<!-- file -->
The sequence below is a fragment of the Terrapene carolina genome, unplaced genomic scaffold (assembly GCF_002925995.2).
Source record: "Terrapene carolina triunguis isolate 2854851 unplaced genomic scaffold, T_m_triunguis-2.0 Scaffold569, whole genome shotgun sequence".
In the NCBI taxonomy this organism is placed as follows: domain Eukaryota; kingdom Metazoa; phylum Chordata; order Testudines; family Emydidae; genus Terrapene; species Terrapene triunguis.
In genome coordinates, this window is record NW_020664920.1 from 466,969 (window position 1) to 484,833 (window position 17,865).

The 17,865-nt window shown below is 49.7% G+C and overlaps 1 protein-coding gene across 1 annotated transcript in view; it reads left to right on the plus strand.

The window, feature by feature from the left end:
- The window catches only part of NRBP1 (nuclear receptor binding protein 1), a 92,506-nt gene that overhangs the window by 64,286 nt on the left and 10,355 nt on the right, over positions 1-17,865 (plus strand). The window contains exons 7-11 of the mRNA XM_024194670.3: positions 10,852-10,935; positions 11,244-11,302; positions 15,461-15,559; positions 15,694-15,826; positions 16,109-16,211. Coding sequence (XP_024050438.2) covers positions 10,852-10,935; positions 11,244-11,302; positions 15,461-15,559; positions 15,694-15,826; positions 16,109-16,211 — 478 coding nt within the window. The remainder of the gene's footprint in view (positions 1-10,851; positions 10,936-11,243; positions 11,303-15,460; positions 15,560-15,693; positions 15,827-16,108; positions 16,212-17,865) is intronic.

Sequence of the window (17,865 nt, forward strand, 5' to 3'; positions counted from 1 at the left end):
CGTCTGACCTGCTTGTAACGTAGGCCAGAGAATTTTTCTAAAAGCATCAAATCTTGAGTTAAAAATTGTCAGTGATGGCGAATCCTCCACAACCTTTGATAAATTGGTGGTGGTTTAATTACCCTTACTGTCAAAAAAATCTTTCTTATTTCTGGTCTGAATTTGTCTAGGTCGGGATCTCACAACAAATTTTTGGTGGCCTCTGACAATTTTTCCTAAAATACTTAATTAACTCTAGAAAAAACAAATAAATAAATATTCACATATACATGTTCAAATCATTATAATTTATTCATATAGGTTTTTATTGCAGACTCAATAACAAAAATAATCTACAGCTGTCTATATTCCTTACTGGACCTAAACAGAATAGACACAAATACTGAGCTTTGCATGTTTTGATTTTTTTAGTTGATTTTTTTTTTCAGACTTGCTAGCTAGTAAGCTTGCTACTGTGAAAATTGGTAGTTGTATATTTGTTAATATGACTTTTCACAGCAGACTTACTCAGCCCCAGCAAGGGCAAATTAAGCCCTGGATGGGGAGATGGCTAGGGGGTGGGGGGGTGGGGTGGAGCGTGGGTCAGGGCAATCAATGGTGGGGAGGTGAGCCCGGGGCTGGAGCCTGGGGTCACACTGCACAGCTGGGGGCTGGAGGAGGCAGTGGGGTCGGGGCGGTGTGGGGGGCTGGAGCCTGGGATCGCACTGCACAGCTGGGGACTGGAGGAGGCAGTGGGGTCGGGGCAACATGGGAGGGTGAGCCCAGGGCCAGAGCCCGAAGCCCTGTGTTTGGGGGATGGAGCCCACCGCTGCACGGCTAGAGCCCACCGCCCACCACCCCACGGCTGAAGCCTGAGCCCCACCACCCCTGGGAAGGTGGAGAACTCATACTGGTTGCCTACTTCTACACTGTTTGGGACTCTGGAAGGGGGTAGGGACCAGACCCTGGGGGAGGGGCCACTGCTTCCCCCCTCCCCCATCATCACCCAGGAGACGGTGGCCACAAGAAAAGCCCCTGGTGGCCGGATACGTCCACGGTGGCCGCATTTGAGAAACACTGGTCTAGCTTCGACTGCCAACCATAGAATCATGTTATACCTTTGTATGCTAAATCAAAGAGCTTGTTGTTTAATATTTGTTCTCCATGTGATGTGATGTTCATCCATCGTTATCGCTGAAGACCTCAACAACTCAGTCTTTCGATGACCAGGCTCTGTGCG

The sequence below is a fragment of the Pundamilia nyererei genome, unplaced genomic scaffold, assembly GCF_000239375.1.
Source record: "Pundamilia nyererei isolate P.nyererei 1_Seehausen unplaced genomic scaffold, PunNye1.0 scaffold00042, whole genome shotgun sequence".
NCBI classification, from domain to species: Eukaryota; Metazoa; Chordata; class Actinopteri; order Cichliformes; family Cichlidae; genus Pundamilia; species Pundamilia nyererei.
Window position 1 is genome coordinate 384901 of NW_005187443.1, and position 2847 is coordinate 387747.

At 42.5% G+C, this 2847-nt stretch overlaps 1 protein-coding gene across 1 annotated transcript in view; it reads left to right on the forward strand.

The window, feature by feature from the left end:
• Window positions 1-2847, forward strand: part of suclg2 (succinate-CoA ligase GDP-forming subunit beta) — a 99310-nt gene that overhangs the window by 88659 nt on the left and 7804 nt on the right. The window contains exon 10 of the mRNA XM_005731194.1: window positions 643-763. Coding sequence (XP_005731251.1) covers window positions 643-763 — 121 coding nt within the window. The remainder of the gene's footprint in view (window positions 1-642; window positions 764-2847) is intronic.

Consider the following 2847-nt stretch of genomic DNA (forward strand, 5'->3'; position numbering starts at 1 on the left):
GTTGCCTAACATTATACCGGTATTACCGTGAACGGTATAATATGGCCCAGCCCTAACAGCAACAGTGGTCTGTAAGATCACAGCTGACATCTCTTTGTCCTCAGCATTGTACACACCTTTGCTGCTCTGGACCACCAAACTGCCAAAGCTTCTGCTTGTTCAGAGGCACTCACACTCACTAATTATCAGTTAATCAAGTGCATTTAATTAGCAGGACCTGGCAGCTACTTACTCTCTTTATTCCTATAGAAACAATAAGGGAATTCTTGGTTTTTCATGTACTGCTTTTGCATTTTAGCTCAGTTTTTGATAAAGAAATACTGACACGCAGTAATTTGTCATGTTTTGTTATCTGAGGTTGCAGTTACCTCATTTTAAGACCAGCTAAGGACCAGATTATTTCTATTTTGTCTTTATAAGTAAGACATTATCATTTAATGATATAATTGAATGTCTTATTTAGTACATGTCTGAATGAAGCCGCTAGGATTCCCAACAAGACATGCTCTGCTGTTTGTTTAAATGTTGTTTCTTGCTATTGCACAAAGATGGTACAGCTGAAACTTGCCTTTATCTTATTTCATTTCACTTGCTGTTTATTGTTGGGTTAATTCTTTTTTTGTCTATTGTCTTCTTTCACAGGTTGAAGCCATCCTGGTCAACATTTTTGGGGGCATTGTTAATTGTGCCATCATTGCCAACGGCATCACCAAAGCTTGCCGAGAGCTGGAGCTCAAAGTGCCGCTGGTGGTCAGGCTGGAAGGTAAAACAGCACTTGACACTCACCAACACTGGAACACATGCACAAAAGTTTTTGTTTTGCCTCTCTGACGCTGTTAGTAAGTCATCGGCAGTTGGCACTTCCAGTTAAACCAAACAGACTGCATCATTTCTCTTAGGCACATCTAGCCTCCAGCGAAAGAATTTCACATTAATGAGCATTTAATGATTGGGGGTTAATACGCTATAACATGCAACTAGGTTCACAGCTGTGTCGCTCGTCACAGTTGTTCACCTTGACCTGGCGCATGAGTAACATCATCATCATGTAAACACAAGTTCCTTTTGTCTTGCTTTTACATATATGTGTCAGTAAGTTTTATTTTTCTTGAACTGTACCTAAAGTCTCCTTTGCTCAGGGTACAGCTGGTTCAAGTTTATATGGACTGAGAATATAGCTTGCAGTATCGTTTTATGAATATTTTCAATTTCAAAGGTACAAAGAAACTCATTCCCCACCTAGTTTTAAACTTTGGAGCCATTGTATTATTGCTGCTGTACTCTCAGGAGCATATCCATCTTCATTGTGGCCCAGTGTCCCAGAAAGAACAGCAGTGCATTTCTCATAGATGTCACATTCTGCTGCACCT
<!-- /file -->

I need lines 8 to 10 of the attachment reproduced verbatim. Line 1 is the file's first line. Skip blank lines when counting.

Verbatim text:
Sequence of the window (17,865 nt, forward strand, 5' to 3'; positions counted from 1 at the left end):
CGTCTGACCTGCTTGTAACGTAGGCCAGAGAATTTTTCTAAAAGCATCAAATCTTGAGTTAAAAATTGTCAGTGATGGCGAATCCTCCACAACCTTTGATAAATTGGTGGTGGTTTAATTACCCTTACTGTCAAAAAAATCTTTCTTATTTCTGGTCTGAATTTGTCTAGGTCGGGATCTCACAACAAATTTTTGGTGGCCTCTGACAATTTTTCCTAAAATACTTAATTAACTCTAGAAAAAACAAATAAATAAATATTCACATATACATGTTCAAATCATTATAATTTATTCATATAGGTTTTTATTGCAGACTCAATAACAAAAATAATCTACAGCTGTCTATATTCCTTACTGGACCTAAACAGAATAGACACAAATACTGAGCTTTGCATGTTTTGATTTTTTTAGTTGATTTTTTTTTTCAGACTTGCTAGCTAGTAAGCTTGCTACTGTGAAAATTGGTAGTTGTATATTTGTTAATATGACTTTTCACAGCAGACTTACTCAGCCCCAGCAAGGGCAAATTAAGCCCTGGATGGGGAGATGGCTAGGGGGTGGGGGGGTGGGGTGGAGCGTGGGTCAGGGCAATCAATGGTGGGGAGGTGAGCCCGGGGCTGGAGCCTGGGGTCACACTGCACAGCTGGGGGCTGGAGGAGGCAGTGGGGTCGGGGCGGTGTGGGGGGCTGGAGCCTGGGATCGCACTGCACAGCTGGGGACTGGAGGAGGCAGTGGGGTCGGGGCAACATGGGAGGGTGAGCCCAGGGCCAGAGCCCGAAGCCCTGTGTTTGGGGGATGGAGCCCACCGCTGCACGGCTAGAGCCCACCGCCCACCACCCCACGGCTGAAGCCTGAGCCCCACCACCCCTGGGAAGGTGGAGAACTCATACTGGTTGCCTACTTCTACACTGTTTGGGACTCTGGAAGGGGGTAGGGACCAGACCCTGGGGGAGGGGCCACTGCTTCCCCCCTCCCCCATCATCACCCAGGAGACGGTGGCCACAAGAAAAGCCCCTGGTGGCCGGATACGTCCACGGTGGCCGCATTTGAGAAACACTGGTCTAGCTTCGACTGCCAACCATAGAATCATGTTATACCTTTGTATGCTAAATCAAAGAGCTTGTTGTTTAATATTTGTTCTCCATGTGATGTGATGTTCATCCATCGTTATCGCTGAAGACCTCAACAACTCAGTCTTTCGATGACCAGGCTCTGTGCG

The sequence below is a fragment of the Pundamilia nyererei genome, unplaced genomic scaffold, assembly GCF_000239375.1.